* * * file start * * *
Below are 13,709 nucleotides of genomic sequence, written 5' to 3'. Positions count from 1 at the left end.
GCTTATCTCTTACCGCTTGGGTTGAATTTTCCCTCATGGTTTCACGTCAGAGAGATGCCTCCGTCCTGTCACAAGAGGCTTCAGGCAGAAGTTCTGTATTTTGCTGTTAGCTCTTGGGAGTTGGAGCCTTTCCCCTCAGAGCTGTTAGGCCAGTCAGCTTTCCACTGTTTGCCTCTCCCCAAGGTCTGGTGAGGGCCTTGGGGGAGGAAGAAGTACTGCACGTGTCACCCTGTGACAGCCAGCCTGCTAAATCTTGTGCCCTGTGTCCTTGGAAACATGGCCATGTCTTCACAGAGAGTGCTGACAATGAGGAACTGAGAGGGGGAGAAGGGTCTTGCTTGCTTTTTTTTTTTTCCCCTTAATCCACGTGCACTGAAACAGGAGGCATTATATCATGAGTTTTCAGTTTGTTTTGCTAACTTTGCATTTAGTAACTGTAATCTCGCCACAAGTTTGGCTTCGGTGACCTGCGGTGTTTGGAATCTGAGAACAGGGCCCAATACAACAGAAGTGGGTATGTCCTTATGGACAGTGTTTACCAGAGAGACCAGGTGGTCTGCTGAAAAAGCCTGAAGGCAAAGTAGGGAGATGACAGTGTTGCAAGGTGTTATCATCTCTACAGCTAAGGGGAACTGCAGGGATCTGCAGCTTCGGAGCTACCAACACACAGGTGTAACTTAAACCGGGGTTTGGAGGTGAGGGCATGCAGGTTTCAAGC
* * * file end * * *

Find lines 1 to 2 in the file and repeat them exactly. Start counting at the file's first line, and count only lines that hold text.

Below are 13,709 nucleotides of genomic sequence, written 5' to 3'. Positions count from 1 at the left end.
GCTTATCTCTTACCGCTTGGGTTGAATTTTCCCTCATGGTTTCACGTCAGAGAGATGCCTCCGTCCTGTCACAAGAGGCTTCAGGCAGAAGTTCTGTATTTTGCTGTTAGCTCTTGGGAGTTGGAGCCTTTCCCCTCAGAGCTGTTAGGCCAGTCAGCTTTCCACTGTTTGCCTCTCCCCAAGGTCTGGTGAGGGCCTTGGGGGAGGAAGAAGTACTGCACGTGTCACCCTGTGACAGCCAGCCTGCTAAATCTTGTGCCCTGTGTCCTTGGAAACATGGCCATGTCTTCACAGAGAGTGCTGACAATGAGGAACTGAGAGGGGGAGAAGGGTCTTGCTTGCTTTTTTTTTTTTCCCCTTAATCCACGTGCACTGAAACAGGAGGCATTATATCATGAGTTTTCAGTTTGTTTTGCTAACTTTGCATTTAGTAACTGTAATCTCGCCACAAGTTTGGCTTCGGTGACCTGCGGTGTTTGGAATCTGAGAACAGGGCCCAATACAACAGAAGTGGGTATGTCCTTATGGACAGTGTTTACCAGAGAGACCAGGTGGTCTGCTGAAAAAGCCTGAAGGCAAAGTAGGGAGATGACAGTGTTGCAAGGTGTTATCATCTCTACAGCTAAGGGGAACTGCAGGGATCTGCAGCTTCGGAGCTACCAACACACAGGTGTAACTTAAACCGGGGTTTGGAGGTGAGGGCATGCAGGTTTCAAGC